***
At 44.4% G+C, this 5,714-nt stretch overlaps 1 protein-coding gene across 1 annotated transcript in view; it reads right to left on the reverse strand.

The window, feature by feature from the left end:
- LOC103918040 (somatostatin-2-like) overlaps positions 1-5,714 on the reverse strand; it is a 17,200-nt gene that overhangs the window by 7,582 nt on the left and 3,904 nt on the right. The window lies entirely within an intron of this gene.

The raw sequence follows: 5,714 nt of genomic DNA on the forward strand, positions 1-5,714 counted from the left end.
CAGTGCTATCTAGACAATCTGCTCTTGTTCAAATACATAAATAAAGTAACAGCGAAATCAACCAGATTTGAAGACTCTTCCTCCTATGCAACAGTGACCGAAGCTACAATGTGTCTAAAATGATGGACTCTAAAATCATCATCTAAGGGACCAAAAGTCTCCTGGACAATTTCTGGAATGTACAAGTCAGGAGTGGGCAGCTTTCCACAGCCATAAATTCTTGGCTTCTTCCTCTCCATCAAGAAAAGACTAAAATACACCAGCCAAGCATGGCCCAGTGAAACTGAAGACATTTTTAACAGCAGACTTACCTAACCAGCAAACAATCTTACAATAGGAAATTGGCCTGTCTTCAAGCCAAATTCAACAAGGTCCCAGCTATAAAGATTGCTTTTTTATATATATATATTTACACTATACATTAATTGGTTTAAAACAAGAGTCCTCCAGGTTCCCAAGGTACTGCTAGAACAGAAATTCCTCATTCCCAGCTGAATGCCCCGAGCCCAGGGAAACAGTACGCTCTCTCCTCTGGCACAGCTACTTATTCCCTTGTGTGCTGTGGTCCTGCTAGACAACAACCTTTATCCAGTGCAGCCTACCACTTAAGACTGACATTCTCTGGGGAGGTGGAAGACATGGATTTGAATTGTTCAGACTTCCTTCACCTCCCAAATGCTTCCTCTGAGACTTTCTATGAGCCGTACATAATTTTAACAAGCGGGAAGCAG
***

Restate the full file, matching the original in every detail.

At 44.4% G+C, this 5,714-nt stretch overlaps 1 protein-coding gene across 1 annotated transcript in view; it reads right to left on the reverse strand.

The window, feature by feature from the left end:
- LOC103918040 (somatostatin-2-like) overlaps positions 1-5,714 on the reverse strand; it is a 17,200-nt gene that overhangs the window by 7,582 nt on the left and 3,904 nt on the right. The window lies entirely within an intron of this gene.

The raw sequence follows: 5,714 nt of genomic DNA on the forward strand, positions 1-5,714 counted from the left end.
CAGTGCTATCTAGACAATCTGCTCTTGTTCAAATACATAAATAAAGTAACAGCGAAATCAACCAGATTTGAAGACTCTTCCTCCTATGCAACAGTGACCGAAGCTACAATGTGTCTAAAATGATGGACTCTAAAATCATCATCTAAGGGACCAAAAGTCTCCTGGACAATTTCTGGAATGTACAAGTCAGGAGTGGGCAGCTTTCCACAGCCATAAATTCTTGGCTTCTTCCTCTCCATCAAGAAAAGACTAAAATACACCAGCCAAGCATGGCCCAGTGAAACTGAAGACATTTTTAACAGCAGACTTACCTAACCAGCAAACAATCTTACAATAGGAAATTGGCCTGTCTTCAAGCCAAATTCAACAAGGTCCCAGCTATAAAGATTGCTTTTTTATATATATATATTTACACTATACATTAATTGGTTTAAAACAAGAGTCCTCCAGGTTCCCAAGGTACTGCTAGAACAGAAATTCCTCATTCCCAGCTGAATGCCCCGAGCCCAGGGAAACAGTACGCTCTCTCCTCTGGCACAGCTACTTATTCCCTTGTGTGCTGTGGTCCTGCTAGACAACAACCTTTATCCAGTGCAGCCTACCACTTAAGACTGACATTCTCTGGGGAGGTGGAAGACATGGATTTGAATTGTTCAGACTTCCTTCACCTCCCAAATGCTTCCTCTGAGACTTTCTATGAGCCGTACATAATTTTAACAAGCGGGAAGCAG